A recent case raises serious issues around patent attorneys and professional negligence, the biggest elephant in the room that not many have spoken about till date. To what extent should a patent attorney be liable for compromising the case of their clients? And what is the nature of legal liability? Also, to what extent is a client to blame for the fault of an attorney? Assuming professional negligence of the patent attorney were to be established, could the client argue this in its favour when seeking an extension of time or other remedy to resuscitate its lost patent. The facts are as below:
A Patent application No. 196/KOLNP/2003 was filed by Rubicon Research Pvt. Ltd, an Australian Company through their agent M/S. D.P. Ahuja & Co. The patent was granted and recorded in the register on 2nd March 2007 (Patent no. 202639). A Letters Patent, clearly indicating the timelines for payment of renewal fees, for the said patent was issued to D.P. Ahuja & Co. However, as alleged, D.P. Ahuja & Co did not make or inform the applicant of the requirement of making such payments within the time stipulated.
The 3rd year to 7th year renewal fees were to be paid by 2nd June 2007 as per S. 142(4) of the Indian Patent Act (i.e. three months from the date on which the patent is recorded in the register). In case the same was not paid, a further opportunity for making payments is provided for- the section allows for a further extension of six months i.e. 2nd December 2007. Therefore, 9 months is the total time given to applicants for making payments.
However, if payments are not made within 9 months the patent lapses. Thereafter, S. 60 gives the patentee an opportunity to restore his patent within 18 months from the date the patent lapsed.
Despite this elaborate scheme, which the agent should have been aware of, there was no payment made and the applicant’s patent lapsed. Moreover, there was no application of restoration of the patent.
In 2012, Essenese Obhan, the applicant’s new Patent Agent, made an application for condonation of irregularity in not submitting an application for restoration and for non – payment of renewal fees. The Controller dismissed this application. It was held that timelines specifically provided for in the Act are mandatory and cannot be evaded, that the Letters Patent clearly laid down the timelines and that provisions of condonation of delay under the Limitation Act do not apply to the Controller.
An argument was made stating that under Rule 137 of the Patent Rules the Controller can correct any irregularity if no detriment is caused to the interest of any person. However, it was held that this power can be exercised only in cases where there is no special provision contained in the Act to deal with irregularities. In the present case, since the Act itself prescribed timelines, the Controller was bound by them.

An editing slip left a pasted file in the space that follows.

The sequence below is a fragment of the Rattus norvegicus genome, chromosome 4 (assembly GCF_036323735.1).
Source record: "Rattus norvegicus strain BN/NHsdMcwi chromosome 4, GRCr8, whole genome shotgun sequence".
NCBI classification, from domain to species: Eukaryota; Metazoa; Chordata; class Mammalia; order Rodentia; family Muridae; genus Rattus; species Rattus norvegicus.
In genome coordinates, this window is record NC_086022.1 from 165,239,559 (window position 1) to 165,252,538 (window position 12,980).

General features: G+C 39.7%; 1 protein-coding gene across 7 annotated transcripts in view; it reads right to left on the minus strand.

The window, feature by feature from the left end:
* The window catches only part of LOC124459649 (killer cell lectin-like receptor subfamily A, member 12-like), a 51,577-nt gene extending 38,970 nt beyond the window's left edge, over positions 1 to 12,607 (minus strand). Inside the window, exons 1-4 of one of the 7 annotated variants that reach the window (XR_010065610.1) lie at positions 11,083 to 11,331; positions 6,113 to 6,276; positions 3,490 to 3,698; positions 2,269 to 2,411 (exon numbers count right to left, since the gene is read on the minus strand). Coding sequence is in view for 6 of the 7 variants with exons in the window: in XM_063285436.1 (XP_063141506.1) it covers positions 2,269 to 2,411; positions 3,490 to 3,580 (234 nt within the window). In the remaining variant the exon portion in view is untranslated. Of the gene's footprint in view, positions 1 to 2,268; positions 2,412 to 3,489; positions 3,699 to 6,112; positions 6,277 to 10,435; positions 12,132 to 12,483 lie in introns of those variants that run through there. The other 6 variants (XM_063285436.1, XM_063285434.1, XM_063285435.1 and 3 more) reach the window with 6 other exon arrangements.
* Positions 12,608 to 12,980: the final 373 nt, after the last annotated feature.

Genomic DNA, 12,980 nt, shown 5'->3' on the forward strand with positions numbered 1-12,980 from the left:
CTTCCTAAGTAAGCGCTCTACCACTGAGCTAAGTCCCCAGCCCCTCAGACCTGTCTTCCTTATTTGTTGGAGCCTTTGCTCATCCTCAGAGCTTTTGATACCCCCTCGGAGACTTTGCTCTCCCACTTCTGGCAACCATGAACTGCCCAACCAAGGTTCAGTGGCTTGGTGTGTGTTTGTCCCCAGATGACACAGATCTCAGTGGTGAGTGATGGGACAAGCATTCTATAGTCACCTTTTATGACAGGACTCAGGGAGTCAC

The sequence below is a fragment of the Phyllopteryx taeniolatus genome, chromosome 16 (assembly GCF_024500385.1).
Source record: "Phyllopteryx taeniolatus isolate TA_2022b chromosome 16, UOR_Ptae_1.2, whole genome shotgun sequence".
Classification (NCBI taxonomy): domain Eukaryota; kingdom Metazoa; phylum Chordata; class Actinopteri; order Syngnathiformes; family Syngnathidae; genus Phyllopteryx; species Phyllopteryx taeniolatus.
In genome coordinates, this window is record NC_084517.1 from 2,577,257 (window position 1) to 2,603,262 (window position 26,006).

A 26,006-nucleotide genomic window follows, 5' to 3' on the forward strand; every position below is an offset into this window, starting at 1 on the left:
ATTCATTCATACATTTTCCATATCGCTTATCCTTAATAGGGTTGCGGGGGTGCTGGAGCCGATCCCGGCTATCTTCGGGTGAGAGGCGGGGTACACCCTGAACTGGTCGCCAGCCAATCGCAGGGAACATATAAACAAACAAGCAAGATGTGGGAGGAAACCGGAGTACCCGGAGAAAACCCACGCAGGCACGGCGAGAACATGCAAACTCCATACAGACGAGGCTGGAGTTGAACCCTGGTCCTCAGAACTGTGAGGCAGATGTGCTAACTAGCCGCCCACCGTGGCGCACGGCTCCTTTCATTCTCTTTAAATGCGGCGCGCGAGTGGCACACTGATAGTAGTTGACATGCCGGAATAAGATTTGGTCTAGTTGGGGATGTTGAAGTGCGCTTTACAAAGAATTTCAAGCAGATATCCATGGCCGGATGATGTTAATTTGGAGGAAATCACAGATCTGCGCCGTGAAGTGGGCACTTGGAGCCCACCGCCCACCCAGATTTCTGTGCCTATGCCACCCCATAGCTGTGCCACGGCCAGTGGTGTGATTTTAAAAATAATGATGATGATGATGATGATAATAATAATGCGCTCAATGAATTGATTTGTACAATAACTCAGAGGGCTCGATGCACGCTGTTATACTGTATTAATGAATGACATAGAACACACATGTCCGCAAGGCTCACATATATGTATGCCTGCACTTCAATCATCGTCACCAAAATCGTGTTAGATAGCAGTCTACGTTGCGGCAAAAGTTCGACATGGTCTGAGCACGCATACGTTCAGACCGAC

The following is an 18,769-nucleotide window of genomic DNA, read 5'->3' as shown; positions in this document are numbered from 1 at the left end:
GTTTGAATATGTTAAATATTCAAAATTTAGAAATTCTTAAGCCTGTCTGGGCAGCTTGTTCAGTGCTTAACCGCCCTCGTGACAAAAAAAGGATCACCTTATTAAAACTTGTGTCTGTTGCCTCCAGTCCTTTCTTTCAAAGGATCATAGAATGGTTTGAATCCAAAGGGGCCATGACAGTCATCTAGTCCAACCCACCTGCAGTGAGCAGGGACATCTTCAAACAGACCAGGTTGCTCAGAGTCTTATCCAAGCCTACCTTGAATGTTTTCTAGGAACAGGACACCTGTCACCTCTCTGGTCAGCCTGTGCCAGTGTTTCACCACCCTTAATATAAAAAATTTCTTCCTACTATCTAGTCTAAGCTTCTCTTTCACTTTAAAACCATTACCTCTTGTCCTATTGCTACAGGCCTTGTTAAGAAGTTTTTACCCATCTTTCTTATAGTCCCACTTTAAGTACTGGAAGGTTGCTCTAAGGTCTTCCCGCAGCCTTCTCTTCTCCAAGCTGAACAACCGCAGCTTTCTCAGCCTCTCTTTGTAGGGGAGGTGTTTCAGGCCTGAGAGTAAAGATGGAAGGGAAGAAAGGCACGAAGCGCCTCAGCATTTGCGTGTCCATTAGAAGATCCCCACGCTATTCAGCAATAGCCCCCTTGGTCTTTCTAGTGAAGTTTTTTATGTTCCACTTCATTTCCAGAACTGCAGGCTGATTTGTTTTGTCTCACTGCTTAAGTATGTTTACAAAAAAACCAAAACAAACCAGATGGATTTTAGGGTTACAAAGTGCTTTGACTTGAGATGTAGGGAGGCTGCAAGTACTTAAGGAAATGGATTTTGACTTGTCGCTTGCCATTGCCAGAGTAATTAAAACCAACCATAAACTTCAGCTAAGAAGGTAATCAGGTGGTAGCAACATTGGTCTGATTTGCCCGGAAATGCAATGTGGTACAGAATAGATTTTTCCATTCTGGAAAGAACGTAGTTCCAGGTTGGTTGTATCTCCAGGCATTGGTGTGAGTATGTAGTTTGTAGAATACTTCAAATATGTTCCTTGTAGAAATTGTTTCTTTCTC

The applicant also argued that they were not informed by their agent about the requirement of paying fees within a particular time. Therefore, failure to pay renewal fees was unintentional and beyond the control of the applicant. The Controller cited Rule 135 and held that communication made to the agent is equivalent to the communication made to the applicant. Therefore, since the Letters Patent issued to the agent clearly stated the timelines, the same was deemed to have been communicated to the applicant.
It must be noted that under the Limitation Act, in certain circumstances, mistake by a lawyer is a good ground for condoning delay. However, the Controller cited various authorities that held that S. 60 of the Act is ‘self contained’ in prescribing timelines and the Controller has no power to enlarge the given period by condoning delay.
Importantly, the applicant stated “It was further submitted by the applicant that the subject patent lapsed on account of M/s. D. P. Ahuja & Co. having failed to perform their duties towards the applicant by not informing them about any deadlines for payment of annuities or restoration.”
The Controller observed “The grounds laid down in the Petition under Rule 137 as submitted by the learned agent, Mr. Essenese Obhan are based on the communication gap between the patentee and its the then authorized attorney.”
This incident throws open several questions: Can this incident be reduced to a mere ‘communication gap’? Is this a private matter to be resolved between the agent and the applicant or does it have a bearing on the legal/IP profession as a whole? And a question raised by Prashant– there is no procedure to complain against an agent, so is there a need for a regulatory body? And what is the nature of legal liability, if professional negligence is established. Damages?
(Thank you Shamnad sir and Prashant for your comments on the post)